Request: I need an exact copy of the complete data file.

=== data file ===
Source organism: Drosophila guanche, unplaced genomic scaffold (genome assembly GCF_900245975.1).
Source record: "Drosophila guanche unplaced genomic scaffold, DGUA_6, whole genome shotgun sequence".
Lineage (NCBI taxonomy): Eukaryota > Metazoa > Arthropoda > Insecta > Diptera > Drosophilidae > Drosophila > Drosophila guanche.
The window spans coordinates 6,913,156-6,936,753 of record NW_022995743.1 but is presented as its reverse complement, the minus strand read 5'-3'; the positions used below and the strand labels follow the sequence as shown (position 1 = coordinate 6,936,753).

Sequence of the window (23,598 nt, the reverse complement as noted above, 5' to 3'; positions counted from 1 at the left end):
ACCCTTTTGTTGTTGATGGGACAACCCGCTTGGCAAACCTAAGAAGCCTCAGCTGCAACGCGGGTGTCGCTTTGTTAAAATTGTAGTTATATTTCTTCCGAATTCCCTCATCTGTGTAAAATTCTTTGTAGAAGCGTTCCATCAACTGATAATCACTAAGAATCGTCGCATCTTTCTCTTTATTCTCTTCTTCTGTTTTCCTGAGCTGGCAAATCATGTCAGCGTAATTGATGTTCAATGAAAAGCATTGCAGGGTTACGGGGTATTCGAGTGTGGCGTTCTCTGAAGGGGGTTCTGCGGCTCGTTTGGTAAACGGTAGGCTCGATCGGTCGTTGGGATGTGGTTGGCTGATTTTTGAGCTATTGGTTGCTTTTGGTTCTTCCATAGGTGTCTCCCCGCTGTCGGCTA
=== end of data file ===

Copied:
Source organism: Drosophila guanche, unplaced genomic scaffold (genome assembly GCF_900245975.1).
Source record: "Drosophila guanche unplaced genomic scaffold, DGUA_6, whole genome shotgun sequence".
Lineage (NCBI taxonomy): Eukaryota > Metazoa > Arthropoda > Insecta > Diptera > Drosophilidae > Drosophila > Drosophila guanche.
The window spans coordinates 6,913,156-6,936,753 of record NW_022995743.1 but is presented as its reverse complement, the minus strand read 5'-3'; the positions used below and the strand labels follow the sequence as shown (position 1 = coordinate 6,936,753).

Sequence of the window (23,598 nt, the reverse complement as noted above, 5' to 3'; positions counted from 1 at the left end):
ACCCTTTTGTTGTTGATGGGACAACCCGCTTGGCAAACCTAAGAAGCCTCAGCTGCAACGCGGGTGTCGCTTTGTTAAAATTGTAGTTATATTTCTTCCGAATTCCCTCATCTGTGTAAAATTCTTTGTAGAAGCGTTCCATCAACTGATAATCACTAAGAATCGTCGCATCTTTCTCTTTATTCTCTTCTTCTGTTTTCCTGAGCTGGCAAATCATGTCAGCGTAATTGATGTTCAATGAAAAGCATTGCAGGGTTACGGGGTATTCGAGTGTGGCGTTCTCTGAAGGGGGTTCTGCGGCTCGTTTGGTAAACGGTAGGCTCGATCGGTCGTTGGGATGTGGTTGGCTGATTTTTGAGCTATTGGTTGCTTTTGGTTCTTCCATAGGTGTCTCCCCGCTGTCGGCTA